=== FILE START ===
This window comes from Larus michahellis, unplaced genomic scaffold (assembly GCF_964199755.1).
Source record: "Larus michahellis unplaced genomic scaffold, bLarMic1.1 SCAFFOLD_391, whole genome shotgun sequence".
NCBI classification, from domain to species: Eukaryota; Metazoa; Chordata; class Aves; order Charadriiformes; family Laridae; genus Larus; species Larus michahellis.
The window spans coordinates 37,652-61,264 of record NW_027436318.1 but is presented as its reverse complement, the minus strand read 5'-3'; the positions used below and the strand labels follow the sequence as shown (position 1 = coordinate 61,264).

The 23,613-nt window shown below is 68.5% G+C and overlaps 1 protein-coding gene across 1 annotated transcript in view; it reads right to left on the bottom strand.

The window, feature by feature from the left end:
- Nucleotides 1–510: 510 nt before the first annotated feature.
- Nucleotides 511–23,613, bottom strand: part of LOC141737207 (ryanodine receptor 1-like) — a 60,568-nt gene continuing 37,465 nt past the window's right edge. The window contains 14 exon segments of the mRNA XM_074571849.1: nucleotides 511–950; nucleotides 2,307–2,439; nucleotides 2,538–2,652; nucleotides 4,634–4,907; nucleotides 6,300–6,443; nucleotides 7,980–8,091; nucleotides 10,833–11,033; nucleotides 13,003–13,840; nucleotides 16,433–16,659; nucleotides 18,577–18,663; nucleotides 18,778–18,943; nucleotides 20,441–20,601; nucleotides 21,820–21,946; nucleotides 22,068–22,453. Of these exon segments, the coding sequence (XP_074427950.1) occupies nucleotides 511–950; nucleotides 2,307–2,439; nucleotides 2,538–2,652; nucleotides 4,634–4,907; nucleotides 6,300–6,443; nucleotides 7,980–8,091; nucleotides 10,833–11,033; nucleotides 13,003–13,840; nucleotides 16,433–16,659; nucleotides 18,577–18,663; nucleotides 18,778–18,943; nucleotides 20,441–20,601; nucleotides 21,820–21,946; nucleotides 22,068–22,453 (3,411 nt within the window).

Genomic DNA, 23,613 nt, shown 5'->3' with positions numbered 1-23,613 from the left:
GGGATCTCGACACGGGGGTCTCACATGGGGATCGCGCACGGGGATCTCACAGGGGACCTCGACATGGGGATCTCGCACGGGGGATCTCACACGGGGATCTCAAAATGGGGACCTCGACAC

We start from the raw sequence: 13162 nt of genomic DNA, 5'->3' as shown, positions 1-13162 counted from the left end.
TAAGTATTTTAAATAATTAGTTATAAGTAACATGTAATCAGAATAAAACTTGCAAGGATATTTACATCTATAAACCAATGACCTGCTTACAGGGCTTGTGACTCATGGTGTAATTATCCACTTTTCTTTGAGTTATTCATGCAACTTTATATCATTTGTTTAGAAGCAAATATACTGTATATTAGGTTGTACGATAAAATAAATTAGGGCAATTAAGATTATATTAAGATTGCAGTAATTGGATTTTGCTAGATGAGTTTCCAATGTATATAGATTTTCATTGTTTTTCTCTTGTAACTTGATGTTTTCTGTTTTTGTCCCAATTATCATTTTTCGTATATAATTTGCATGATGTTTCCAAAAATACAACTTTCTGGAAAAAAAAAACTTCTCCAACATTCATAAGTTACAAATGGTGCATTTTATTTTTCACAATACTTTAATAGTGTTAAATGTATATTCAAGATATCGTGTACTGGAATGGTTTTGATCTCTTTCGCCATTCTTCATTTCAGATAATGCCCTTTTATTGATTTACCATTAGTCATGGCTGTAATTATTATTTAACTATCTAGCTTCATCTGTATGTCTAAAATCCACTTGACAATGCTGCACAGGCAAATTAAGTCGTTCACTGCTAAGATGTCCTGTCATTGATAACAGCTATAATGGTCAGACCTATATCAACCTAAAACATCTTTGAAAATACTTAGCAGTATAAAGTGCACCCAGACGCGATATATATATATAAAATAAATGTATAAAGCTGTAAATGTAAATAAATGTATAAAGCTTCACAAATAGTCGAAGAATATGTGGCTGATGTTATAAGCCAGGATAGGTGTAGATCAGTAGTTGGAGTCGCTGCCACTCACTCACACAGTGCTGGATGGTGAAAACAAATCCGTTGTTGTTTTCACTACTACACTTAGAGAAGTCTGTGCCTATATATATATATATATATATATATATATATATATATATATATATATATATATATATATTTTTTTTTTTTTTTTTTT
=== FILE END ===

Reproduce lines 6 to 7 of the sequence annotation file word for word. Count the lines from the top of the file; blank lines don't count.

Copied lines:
The window, feature by feature from the left end:
- Nucleotides 1–510: 510 nt before the first annotated feature.